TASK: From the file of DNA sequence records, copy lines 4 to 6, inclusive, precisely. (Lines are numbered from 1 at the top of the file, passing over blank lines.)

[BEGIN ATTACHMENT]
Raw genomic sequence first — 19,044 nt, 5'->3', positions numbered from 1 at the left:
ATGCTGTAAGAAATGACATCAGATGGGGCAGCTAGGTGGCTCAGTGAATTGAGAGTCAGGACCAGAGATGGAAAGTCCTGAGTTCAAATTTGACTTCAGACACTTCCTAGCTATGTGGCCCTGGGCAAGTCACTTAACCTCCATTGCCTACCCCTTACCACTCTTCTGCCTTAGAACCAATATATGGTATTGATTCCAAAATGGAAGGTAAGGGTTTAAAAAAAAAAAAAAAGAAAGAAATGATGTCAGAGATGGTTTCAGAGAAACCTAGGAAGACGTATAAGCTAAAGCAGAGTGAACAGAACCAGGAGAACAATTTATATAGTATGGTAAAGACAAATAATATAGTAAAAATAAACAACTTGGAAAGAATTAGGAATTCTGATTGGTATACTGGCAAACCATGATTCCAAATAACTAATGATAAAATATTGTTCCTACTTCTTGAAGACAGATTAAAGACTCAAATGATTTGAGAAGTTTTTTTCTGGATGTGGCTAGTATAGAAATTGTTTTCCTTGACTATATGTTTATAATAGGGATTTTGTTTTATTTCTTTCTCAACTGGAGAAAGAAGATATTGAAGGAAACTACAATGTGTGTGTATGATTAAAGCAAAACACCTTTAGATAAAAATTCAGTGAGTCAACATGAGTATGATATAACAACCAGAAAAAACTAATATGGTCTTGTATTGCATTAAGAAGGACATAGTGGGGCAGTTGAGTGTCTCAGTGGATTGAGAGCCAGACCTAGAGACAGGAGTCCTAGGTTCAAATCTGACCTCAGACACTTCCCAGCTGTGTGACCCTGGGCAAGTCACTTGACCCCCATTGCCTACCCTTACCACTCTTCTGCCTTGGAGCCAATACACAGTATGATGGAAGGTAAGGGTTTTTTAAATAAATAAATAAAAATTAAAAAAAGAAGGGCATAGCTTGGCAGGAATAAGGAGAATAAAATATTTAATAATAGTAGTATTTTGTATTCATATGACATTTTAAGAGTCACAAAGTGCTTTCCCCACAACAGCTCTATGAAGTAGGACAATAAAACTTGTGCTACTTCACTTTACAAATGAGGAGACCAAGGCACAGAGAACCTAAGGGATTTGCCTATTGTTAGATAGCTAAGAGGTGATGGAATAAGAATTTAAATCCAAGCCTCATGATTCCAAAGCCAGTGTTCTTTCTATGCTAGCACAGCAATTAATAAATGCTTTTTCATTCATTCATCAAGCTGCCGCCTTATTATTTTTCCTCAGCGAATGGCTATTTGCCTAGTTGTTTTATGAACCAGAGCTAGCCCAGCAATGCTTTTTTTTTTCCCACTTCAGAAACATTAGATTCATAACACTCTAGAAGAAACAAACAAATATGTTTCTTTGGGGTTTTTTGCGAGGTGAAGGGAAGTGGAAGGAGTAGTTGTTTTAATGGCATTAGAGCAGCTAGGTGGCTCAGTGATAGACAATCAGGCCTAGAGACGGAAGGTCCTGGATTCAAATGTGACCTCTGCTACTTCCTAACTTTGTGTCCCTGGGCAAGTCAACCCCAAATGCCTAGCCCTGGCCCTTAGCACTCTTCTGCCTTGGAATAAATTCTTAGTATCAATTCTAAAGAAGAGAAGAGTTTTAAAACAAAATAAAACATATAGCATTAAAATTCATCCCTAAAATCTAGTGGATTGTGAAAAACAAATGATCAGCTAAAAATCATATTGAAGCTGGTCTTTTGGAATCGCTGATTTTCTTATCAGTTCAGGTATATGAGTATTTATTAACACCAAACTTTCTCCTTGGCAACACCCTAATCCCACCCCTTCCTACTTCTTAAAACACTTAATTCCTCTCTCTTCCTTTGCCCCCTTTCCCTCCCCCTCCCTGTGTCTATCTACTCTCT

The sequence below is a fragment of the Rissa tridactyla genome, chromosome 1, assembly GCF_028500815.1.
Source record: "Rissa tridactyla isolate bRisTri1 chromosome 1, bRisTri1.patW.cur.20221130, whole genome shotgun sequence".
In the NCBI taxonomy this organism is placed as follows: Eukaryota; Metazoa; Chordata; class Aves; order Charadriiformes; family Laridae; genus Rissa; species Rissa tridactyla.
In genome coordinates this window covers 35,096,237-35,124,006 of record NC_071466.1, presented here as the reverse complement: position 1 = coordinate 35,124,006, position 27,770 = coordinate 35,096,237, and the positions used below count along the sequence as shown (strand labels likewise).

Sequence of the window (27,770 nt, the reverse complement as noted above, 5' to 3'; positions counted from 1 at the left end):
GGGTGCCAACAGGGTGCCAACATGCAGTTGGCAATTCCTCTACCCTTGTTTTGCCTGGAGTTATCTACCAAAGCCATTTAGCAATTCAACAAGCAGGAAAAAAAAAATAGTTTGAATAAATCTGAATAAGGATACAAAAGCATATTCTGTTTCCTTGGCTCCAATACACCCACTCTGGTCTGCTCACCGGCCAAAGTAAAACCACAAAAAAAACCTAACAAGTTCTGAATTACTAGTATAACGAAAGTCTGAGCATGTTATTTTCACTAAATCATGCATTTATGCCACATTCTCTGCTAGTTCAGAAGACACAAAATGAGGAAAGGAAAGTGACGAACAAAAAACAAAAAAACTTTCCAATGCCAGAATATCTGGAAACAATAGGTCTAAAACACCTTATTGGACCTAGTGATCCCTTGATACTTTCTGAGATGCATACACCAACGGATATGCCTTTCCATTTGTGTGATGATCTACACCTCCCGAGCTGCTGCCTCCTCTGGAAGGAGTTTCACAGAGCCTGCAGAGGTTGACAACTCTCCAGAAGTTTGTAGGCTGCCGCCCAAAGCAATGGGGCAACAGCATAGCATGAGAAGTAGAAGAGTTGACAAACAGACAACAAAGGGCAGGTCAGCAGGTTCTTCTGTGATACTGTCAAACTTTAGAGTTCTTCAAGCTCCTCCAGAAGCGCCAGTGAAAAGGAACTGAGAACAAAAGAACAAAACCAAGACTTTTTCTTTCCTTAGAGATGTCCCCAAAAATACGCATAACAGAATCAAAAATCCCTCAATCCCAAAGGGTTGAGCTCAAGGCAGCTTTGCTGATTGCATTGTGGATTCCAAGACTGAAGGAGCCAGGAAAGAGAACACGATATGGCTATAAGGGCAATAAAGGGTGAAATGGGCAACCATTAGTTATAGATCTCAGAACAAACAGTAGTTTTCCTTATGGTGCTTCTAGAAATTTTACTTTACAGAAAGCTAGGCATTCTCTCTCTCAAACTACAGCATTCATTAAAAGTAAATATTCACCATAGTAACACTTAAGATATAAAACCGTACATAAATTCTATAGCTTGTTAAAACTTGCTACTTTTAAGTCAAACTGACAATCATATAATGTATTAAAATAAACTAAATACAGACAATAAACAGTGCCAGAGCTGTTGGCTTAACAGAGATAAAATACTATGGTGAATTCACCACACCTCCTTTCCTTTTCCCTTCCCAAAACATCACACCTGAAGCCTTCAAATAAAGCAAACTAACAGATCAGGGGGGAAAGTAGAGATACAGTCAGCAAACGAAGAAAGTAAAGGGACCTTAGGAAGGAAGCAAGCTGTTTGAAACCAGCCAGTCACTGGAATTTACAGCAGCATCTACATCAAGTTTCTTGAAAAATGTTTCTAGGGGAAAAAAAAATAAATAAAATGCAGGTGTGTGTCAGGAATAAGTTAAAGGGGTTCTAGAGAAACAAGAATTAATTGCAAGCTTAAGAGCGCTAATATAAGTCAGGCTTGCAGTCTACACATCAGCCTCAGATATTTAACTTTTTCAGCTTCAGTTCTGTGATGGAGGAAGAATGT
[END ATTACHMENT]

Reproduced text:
Source record: "Rissa tridactyla isolate bRisTri1 chromosome 1, bRisTri1.patW.cur.20221130, whole genome shotgun sequence".
In the NCBI taxonomy this organism is placed as follows: Eukaryota; Metazoa; Chordata; class Aves; order Charadriiformes; family Laridae; genus Rissa; species Rissa tridactyla.
In genome coordinates this window covers 35,096,237-35,124,006 of record NC_071466.1, presented here as the reverse complement: position 1 = coordinate 35,124,006, position 27,770 = coordinate 35,096,237, and the positions used below count along the sequence as shown (strand labels likewise).